Berkala Arkeologi, Volume 39, pp 221-234; doi:10.30883/jba.v39i2.464
Abstract:The struggling in the ethical issues of submerged underwater sites and underwater cultural heritage have been undertaking in Indonesia for the last two decades. During these 20 years, commercial companies in collaboration with the National Shipwreck Committee recovered and salvaged substantial numbers of material cargoes. Unfortunately, the majority of these operations occurred without the involvement of archaeologists and lack of proper and controlled archaeological methods and excavation techniques. Since 2010, the Indonesian Government has declared a moratorium that temporarily stopped all commercial survey and salvage activities, and prohibits the sale of the artefacts. Nowadays, more than 190,000 artefacts raised by salvagers are currently stored at the National Shipwreck Committee warehouses near Jakarta, in Cileungsi, West Java, Indonesia. This study attempts to illustrate the disadvantages of the commercial salvage practices and the auction of salvaged artefacts. This research also discusses some recommendations to contribute to a more ethical system of protection and the long-term management of the Indonesian maritime cultural resources, including its existing collections from salvaged shipwreck sites that are stored at the National Shipwreck Committee warehouse today.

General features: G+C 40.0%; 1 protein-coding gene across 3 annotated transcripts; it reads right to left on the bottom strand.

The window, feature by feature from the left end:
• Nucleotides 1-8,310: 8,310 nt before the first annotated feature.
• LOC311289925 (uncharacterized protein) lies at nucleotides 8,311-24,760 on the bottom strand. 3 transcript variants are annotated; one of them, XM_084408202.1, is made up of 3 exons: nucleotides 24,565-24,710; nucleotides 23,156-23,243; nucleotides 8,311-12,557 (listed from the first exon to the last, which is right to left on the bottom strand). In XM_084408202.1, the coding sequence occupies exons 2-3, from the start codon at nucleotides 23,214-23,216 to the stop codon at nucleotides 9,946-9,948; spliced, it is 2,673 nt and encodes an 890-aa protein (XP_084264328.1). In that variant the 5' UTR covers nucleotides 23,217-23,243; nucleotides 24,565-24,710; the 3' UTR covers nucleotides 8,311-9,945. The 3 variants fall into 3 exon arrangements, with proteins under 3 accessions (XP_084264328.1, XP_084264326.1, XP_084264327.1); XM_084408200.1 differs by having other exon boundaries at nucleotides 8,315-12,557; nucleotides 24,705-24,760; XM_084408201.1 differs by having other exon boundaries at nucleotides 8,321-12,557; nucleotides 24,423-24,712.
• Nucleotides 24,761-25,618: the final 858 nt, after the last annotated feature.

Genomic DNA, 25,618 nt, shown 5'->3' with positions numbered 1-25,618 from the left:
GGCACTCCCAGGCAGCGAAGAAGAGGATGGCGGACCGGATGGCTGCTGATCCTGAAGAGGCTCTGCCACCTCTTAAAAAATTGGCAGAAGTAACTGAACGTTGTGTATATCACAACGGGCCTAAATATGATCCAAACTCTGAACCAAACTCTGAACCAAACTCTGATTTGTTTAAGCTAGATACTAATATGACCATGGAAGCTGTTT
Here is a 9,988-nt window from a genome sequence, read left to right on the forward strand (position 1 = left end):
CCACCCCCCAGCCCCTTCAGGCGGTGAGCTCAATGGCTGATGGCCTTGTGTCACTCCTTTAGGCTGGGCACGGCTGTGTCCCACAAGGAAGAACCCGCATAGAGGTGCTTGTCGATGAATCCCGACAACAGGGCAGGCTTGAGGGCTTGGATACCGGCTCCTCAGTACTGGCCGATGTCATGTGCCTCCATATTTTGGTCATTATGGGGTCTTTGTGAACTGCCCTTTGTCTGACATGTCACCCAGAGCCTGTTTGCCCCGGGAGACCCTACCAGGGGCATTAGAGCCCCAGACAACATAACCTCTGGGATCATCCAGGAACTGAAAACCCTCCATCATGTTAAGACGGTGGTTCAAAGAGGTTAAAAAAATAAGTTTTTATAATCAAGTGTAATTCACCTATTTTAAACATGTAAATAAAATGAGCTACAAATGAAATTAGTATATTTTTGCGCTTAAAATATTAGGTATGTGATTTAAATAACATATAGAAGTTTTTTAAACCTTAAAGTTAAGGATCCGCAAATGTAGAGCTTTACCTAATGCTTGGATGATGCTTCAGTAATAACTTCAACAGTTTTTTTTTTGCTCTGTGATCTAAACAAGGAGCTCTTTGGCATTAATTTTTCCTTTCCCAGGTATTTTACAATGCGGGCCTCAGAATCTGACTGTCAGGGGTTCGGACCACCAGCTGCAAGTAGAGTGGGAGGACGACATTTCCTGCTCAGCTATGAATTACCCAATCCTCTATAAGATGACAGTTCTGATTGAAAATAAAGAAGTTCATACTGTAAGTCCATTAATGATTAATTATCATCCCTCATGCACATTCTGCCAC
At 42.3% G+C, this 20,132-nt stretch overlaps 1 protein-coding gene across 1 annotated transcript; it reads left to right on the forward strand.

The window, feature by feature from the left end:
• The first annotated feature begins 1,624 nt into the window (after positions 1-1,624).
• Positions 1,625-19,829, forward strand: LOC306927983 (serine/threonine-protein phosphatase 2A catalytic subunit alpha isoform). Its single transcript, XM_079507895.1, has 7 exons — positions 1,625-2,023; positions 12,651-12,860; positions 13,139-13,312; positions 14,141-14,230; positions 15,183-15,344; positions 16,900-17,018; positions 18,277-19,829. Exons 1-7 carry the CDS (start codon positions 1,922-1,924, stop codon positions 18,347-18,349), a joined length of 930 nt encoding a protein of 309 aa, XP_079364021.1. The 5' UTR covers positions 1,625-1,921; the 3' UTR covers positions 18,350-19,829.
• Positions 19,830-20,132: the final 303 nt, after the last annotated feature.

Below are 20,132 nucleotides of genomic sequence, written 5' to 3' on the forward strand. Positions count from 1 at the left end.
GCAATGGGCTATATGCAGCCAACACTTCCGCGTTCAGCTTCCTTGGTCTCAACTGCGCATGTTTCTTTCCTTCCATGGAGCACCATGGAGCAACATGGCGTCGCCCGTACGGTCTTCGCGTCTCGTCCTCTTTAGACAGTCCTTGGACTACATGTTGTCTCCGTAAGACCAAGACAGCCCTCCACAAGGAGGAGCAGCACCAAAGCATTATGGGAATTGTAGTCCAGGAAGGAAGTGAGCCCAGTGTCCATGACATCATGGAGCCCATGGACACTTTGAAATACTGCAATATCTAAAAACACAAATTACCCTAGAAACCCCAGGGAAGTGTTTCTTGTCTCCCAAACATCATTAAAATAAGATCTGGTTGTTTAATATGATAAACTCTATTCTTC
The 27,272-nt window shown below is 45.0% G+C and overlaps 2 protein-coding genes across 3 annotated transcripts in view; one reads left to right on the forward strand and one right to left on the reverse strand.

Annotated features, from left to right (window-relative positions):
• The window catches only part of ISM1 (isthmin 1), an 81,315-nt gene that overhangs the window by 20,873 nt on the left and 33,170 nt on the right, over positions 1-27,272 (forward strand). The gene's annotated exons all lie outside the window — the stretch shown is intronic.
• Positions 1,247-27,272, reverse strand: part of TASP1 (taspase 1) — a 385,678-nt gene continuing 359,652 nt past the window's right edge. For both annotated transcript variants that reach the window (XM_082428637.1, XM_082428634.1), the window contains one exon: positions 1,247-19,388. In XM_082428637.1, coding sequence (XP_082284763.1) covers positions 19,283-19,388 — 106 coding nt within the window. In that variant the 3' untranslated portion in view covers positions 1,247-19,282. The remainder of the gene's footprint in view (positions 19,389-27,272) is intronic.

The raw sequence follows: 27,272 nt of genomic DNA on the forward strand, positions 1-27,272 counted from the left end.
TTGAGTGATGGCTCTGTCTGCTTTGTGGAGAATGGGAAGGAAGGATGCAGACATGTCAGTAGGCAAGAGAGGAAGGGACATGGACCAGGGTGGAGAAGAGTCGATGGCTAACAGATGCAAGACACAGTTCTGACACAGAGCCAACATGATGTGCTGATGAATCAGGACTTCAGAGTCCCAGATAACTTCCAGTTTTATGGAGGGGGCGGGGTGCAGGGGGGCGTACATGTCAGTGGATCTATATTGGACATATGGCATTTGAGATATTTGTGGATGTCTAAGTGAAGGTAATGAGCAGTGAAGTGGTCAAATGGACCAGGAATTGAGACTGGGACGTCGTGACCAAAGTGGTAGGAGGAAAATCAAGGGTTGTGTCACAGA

Berkala Arkeologi, Volume 39, pp 201-220; doi:10.30883/jba.v39i2.468